While we are all well-behaved boys and girls, patiently waiting for an onslaught of Via Nano-based netbooks and low-cost laptops so we can give the, well, you know, to Intel and AMD, those sneaky people over at Dell have unveiled an entirely different type of computer using the Nano platform: a server.
When talking about power-efficiency in processors and chips we often tend to think of laptops and especially netbooks, but that doesn’t mean the server world cannot benefit from these types of chips as well. Dell has realised that, and today unveiled its XS11-VX8 server, which uses Via Nano processors. Users can stick 12 of these servers into a 2U chassis.
Via Nano processors are clocked anywhere between 1.0 and 1.8Ghz, using a 65-nanometer manufacturing process, and only consume 15W of power when the operating system is idle, and when running a full application load, it rises to only 20-29W (quite impressive). Nano chips are also fully 64bit capable, and have hardware virtualisation extensions.
The XS11-VX8, codenamed “Fortuna”, is designed for what Dell calls “hyper-scaling”, a scenario where for instance search engine and web hosting businesses need to stuff as many servers into an as little a space as possible. Often, these customers use 1U servers or simply tower models, but these are not space or power efficient. As such, Dell’s DCS team (apparently known as a skunkworks team) set out to design a solution specifically for this market:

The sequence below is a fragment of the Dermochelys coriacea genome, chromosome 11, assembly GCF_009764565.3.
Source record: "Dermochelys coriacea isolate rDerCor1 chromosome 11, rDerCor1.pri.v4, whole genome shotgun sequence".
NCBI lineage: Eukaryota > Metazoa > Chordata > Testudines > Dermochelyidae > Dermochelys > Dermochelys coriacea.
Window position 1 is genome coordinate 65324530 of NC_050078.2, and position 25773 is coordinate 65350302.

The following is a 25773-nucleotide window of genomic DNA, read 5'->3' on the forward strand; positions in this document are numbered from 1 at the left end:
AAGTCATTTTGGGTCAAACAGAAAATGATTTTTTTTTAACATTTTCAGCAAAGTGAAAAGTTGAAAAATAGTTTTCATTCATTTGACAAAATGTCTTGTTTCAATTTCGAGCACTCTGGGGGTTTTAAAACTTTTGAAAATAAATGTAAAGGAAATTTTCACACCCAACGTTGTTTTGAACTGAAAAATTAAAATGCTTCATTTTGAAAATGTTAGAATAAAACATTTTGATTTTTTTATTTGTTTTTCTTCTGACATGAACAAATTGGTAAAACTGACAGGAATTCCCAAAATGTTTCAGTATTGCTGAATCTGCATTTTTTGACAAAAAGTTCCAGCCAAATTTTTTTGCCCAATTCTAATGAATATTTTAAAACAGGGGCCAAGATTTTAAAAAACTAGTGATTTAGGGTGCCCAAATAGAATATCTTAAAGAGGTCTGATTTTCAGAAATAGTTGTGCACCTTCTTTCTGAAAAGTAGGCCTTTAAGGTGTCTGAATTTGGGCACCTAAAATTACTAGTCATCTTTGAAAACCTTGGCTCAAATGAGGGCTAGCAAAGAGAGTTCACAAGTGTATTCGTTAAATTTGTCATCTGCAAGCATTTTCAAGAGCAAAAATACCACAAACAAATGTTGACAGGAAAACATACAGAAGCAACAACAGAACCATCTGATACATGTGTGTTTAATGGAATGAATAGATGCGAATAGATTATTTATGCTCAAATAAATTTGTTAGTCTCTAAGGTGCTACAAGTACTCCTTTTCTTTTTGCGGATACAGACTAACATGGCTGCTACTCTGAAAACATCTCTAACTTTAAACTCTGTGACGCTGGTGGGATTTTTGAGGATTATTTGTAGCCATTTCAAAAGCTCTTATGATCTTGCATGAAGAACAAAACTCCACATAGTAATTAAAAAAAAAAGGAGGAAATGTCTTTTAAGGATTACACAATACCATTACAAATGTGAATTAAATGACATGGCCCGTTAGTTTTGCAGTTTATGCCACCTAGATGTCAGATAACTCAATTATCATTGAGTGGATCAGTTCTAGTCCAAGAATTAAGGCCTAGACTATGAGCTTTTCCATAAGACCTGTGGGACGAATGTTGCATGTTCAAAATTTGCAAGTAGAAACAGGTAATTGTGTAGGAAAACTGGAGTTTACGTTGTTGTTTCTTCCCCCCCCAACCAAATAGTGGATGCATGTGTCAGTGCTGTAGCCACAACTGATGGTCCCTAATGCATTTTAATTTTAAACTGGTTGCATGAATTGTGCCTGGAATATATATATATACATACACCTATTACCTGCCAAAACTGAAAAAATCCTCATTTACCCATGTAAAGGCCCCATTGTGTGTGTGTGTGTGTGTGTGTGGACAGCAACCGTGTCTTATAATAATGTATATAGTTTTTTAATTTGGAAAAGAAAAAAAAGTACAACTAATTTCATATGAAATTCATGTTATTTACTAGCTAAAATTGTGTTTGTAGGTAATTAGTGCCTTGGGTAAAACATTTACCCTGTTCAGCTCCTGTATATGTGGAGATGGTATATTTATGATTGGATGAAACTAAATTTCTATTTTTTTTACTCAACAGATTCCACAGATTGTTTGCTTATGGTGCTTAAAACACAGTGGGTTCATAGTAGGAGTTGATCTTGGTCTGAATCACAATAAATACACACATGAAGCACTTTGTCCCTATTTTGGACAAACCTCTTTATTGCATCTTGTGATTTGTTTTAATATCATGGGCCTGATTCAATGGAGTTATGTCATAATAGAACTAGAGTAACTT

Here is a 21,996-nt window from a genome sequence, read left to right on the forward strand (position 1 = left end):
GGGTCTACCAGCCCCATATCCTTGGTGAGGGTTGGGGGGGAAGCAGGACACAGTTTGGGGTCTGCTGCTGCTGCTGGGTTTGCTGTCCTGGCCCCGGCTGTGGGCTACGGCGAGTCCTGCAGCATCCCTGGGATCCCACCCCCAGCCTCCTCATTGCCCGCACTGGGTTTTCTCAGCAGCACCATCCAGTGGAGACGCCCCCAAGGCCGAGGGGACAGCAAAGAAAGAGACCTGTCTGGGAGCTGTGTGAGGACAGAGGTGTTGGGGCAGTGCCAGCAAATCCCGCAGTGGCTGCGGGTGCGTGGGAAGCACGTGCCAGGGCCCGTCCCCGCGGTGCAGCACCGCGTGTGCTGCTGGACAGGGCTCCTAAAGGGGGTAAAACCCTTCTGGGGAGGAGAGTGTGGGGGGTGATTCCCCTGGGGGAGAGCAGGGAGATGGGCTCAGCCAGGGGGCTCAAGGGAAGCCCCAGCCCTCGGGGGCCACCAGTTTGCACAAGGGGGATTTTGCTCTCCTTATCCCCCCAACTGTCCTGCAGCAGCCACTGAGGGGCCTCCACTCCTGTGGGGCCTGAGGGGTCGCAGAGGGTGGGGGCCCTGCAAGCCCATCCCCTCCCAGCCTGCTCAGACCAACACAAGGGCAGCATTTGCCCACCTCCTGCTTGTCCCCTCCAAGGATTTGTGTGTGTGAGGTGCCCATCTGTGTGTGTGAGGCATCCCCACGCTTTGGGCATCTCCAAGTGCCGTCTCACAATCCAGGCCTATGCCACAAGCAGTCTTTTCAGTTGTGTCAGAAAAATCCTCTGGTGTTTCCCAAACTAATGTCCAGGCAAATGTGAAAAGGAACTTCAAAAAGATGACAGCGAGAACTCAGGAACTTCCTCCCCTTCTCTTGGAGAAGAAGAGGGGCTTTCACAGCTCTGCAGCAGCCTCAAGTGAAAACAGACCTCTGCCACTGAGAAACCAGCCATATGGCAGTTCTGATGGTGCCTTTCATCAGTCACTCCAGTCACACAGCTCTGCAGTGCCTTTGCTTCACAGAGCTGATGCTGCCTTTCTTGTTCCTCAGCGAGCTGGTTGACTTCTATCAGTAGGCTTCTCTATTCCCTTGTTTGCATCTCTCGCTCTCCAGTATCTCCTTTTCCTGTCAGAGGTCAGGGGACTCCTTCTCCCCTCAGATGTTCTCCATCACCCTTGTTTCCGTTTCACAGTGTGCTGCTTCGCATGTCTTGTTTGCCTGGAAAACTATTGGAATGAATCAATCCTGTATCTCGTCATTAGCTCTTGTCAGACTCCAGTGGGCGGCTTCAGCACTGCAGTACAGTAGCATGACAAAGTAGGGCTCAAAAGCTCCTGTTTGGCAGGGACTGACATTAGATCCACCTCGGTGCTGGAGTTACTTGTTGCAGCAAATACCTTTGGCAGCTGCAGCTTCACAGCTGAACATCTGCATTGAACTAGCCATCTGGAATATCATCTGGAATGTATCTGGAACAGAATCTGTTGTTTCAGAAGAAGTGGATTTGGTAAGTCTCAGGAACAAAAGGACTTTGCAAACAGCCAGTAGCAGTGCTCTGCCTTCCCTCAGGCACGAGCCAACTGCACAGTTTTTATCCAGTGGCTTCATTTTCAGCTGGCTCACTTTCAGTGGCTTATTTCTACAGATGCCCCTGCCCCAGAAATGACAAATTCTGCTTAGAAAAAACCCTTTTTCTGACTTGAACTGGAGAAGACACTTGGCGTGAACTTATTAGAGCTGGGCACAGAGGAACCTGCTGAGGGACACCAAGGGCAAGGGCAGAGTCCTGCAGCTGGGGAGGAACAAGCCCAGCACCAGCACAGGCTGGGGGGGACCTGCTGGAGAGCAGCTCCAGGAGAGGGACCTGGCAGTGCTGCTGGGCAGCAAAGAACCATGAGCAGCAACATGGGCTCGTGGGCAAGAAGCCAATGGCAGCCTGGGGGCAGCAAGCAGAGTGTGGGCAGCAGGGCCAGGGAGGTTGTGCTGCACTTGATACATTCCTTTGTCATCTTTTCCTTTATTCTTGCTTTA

The Fortuna solution was designed from day one to solve this specific customer problem without compromise. Leveraging the Via Nano CPU, we can deliver an incredibly low-power solution of 20-29 Watts/server at full load (that isn’t a typo), and 15 Watts/server at OS idle. In addition, there are no compromises on enterprise features like 64-bit operating systems, 1-to-1 virtualization, and remote management via IPMI.
However, what usually catches most customers’ attention is the form factor. With a size slightly larger than a 3.5-inch hard drive, Fortuna is a “hot-plug” server with its own dedicated memory, storage, BMC, and dual 1GbE NIC’s. The chassis exists to provide power, cooling, and a mechanism to mount in a rack. This provides unprecedented density â€“ supporting six servers per rack unit (U) or 252 servers in a 42U rack.
This is a pretty interesting server, and priced at only USD 400, it’s not exactly expensive either. It’s also good news for Via, which has trouble competing with its Nano platform in a market dominated by Intel’s Atom.